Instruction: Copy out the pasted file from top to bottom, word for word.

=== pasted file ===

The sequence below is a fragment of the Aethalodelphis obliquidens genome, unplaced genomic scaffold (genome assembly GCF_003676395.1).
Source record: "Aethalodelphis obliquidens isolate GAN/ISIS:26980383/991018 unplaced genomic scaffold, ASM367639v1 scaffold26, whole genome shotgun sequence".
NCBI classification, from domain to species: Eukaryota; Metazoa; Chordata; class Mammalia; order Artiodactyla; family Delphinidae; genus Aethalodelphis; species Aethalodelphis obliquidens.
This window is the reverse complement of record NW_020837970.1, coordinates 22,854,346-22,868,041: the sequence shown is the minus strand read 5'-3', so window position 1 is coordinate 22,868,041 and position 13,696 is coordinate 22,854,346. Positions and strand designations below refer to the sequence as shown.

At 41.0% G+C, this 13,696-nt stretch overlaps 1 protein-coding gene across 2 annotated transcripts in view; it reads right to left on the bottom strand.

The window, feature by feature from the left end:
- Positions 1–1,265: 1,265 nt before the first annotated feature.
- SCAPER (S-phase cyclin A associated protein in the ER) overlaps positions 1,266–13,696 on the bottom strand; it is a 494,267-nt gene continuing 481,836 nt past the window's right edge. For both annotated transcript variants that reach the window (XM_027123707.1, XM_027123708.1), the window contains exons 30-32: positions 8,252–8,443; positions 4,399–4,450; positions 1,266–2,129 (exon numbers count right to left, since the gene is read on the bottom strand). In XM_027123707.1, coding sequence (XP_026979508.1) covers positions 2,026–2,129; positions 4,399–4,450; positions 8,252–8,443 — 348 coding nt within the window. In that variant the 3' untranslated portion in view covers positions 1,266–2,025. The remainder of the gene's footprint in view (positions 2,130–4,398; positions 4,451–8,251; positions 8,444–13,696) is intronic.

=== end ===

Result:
The sequence below is a fragment of the Aethalodelphis obliquidens genome, unplaced genomic scaffold (genome assembly GCF_003676395.1).
Source record: "Aethalodelphis obliquidens isolate GAN/ISIS:26980383/991018 unplaced genomic scaffold, ASM367639v1 scaffold26, whole genome shotgun sequence".
NCBI classification, from domain to species: Eukaryota; Metazoa; Chordata; class Mammalia; order Artiodactyla; family Delphinidae; genus Aethalodelphis; species Aethalodelphis obliquidens.
This window is the reverse complement of record NW_020837970.1, coordinates 22,854,346-22,868,041: the sequence shown is the minus strand read 5'-3', so window position 1 is coordinate 22,868,041 and position 13,696 is coordinate 22,854,346. Positions and strand designations below refer to the sequence as shown.

At 41.0% G+C, this 13,696-nt stretch overlaps 1 protein-coding gene across 2 annotated transcripts in view; it reads right to left on the bottom strand.

The window, feature by feature from the left end:
- Positions 1–1,265: 1,265 nt before the first annotated feature.
- SCAPER (S-phase cyclin A associated protein in the ER) overlaps positions 1,266–13,696 on the bottom strand; it is a 494,267-nt gene continuing 481,836 nt past the window's right edge. For both annotated transcript variants that reach the window (XM_027123707.1, XM_027123708.1), the window contains exons 30-32: positions 8,252–8,443; positions 4,399–4,450; positions 1,266–2,129 (exon numbers count right to left, since the gene is read on the bottom strand). In XM_027123707.1, coding sequence (XP_026979508.1) covers positions 2,026–2,129; positions 4,399–4,450; positions 8,252–8,443 — 348 coding nt within the window. In that variant the 3' untranslated portion in view covers positions 1,266–2,025. The remainder of the gene's footprint in view (positions 2,130–4,398; positions 4,451–8,251; positions 8,444–13,696) is intronic.